The Year of Reading Dangerously

The Year of Reading Dangerously

How Fifty Great Books (and Two Not-so-great Ones) Saved My Life

eBook - 2014
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An editor and writer's vivaciously entertaining, and often moving, chronicle of his year-long adventure with fifty great books (and two not-so-great ones)--a true story about reading that reminds us why we should all make time in our lives for books.

Nearing his fortieth birthday, author and critic Andy Miller realized he's not nearly as well read as he'd like to be. A devout book lover who somehow fell out of the habit of reading, he began to ponder the power of books to change an individual life--including his own--and to the define the sort of person he would like to be. Beginning with a copy of Bulgakov's Master and Margarita that he happens to find one day in a bookstore, he embarks on a literary odyssey of mindful reading and wry introspection. From Middlemarch to Anna Karenina to A Confederacy of Dunces, these are books Miller felt he should read; books he'd always wanted to read; books he'd previously started but hadn't finished; and books he'd lied about having read to impress people.

Combining memoir and literary criticism, The Year of Reading Dangerously is Miller's heartfelt, humorous, and honest examination of what it means to be a reader. Passionately believing that books deserve to be read, enjoyed, and debated in the real world, Miller documents his reading experiences and how they resonated in his daily life and ultimately his very sense of self. The result is a witty and insightful journey of discovery and soul-searching that celebrates the abiding miracle of the book and the power of reading.

Publisher: [United States] :, Harper Collins Publishers,, 2014.
ISBN: 9780062100627
0062100629
Branch Call Number: eBook hoopla
Characteristics: 1 online resource
text file,rda
Additional Contributors: hoopla digital
Restrictions on Access: Digital content provided by hoopla.

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YouraisemeupJ123
Oct 02, 2018

I'm actually astounded at the harsh ratings on this book. I almost bumped my rating to five stars just because I felt the current ratings were unfair, but then I thought Andy Miller would probably not appreciate a pity rating, so I kept my original 4.5.
Is this a five-star, change-the-world book? No. Is this a great book? Yes.
Now, to be fair, I do understand where the main issue I see others saying comes from. The author can come across as arrogant at times. He has a pretty lofty opinion of his own opinion of books. However, I thought that Miller owned that fact bluntly and addressed it as a flaw. He makes multiple observations about himself and others with that sort of uppity outlook and bashes the lot with a great deal of criticism and humor. The whole book is him getting off his high horse of spouting about books and getting down to actually reading books. And I related hard with this idea. I think anyone who loves books should take a moment to look at their shelves and ask themselves how many of those books they have actually read. If you have honestly read the majority, I think you are in the minority.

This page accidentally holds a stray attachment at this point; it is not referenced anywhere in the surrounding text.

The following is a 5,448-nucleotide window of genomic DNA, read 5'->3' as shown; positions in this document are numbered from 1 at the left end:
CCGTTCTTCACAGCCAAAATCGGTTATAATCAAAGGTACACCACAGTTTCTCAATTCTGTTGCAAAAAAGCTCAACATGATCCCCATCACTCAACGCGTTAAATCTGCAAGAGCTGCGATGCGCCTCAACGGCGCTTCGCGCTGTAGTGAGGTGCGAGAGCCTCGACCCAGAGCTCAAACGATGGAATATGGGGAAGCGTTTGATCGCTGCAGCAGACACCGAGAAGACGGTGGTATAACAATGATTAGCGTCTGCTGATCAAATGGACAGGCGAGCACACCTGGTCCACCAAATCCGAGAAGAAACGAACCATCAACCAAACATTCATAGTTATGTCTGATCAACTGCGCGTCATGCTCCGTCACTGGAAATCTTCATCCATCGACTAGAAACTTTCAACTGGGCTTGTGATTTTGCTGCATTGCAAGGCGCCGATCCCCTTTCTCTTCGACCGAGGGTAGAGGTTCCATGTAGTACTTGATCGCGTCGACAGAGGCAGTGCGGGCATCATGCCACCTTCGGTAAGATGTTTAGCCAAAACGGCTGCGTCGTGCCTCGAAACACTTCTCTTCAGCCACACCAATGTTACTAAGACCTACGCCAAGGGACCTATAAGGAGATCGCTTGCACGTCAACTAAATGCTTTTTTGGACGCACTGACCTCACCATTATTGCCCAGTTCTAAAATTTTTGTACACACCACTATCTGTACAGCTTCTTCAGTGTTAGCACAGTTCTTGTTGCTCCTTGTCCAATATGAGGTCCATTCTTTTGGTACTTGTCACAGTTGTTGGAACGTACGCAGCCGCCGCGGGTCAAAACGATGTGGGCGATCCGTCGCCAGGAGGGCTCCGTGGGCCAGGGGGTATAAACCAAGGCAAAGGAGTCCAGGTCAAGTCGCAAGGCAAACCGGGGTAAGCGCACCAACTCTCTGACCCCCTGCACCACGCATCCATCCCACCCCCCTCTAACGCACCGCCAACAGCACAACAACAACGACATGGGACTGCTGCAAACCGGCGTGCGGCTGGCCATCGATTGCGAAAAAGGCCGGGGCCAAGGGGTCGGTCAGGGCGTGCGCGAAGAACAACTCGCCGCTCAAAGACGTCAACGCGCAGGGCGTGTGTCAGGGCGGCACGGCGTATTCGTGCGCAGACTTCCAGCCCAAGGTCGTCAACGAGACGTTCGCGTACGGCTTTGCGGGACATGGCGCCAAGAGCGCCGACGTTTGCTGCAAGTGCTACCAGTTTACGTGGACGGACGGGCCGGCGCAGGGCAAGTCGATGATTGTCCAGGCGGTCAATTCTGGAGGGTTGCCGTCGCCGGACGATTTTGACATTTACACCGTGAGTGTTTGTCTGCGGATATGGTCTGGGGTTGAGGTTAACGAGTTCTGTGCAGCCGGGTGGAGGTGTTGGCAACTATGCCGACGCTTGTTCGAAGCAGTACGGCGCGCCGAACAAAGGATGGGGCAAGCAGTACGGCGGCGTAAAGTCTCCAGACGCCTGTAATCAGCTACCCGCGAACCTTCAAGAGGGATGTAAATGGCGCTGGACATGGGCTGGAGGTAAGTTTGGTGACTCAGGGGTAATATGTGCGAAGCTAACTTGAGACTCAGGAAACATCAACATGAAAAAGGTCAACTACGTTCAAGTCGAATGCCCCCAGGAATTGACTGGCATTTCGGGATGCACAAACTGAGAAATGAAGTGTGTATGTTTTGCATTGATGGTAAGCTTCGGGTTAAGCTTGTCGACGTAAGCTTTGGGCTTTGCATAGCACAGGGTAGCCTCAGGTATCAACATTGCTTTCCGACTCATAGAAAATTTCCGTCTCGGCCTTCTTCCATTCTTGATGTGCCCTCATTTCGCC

And this book addressed that. It's a charming memoir chuck full of rants about books. And what book lover doesn't LOVE to rant about books? I also happen to love listening to and reading such rants, so this was just my cup of tea. I had also only heard of half the books on Miller's list, so this provided me with a bunch of new titles I'm now interested in reading, and even better, this book gave me a book-long pep talk about why and how I should actually READ them.
So that's where I stand: 4.5/5, because this is a charming read with solid material for laughs and thought.

d
dreams_in_blue
Mar 24, 2017

This author is completely horrid.
Think a pompous stuffed shirt who is convinced that he is the ultimate personage on the authority of books, and he dared to "read dangerously" because...I'm actually at a lost as to why this title was chosen. Perhaps because "Arrogant self-aware bookseller reads 50 books and talks down to the readers about them" is too long and wordy, though more true.
There was also the thing of footnotes, on every page. I get wanting to explain something that might seem complicated to "those who might not understand" but to have them on every page where they serve no purpose except to continue a part of his thought process? (You are not using them correctly dude)
If you can't tell, I really had a hard time with this book. If you like it, cheers, but it's so not for me.

z
zipread
Dec 06, 2016

Sorry: not for me.

hgeng63 Feb 17, 2015

Not one for the ages. Could have been cut by 1/3. The subject matter of the bk is more lovable than Miller's handling of it.

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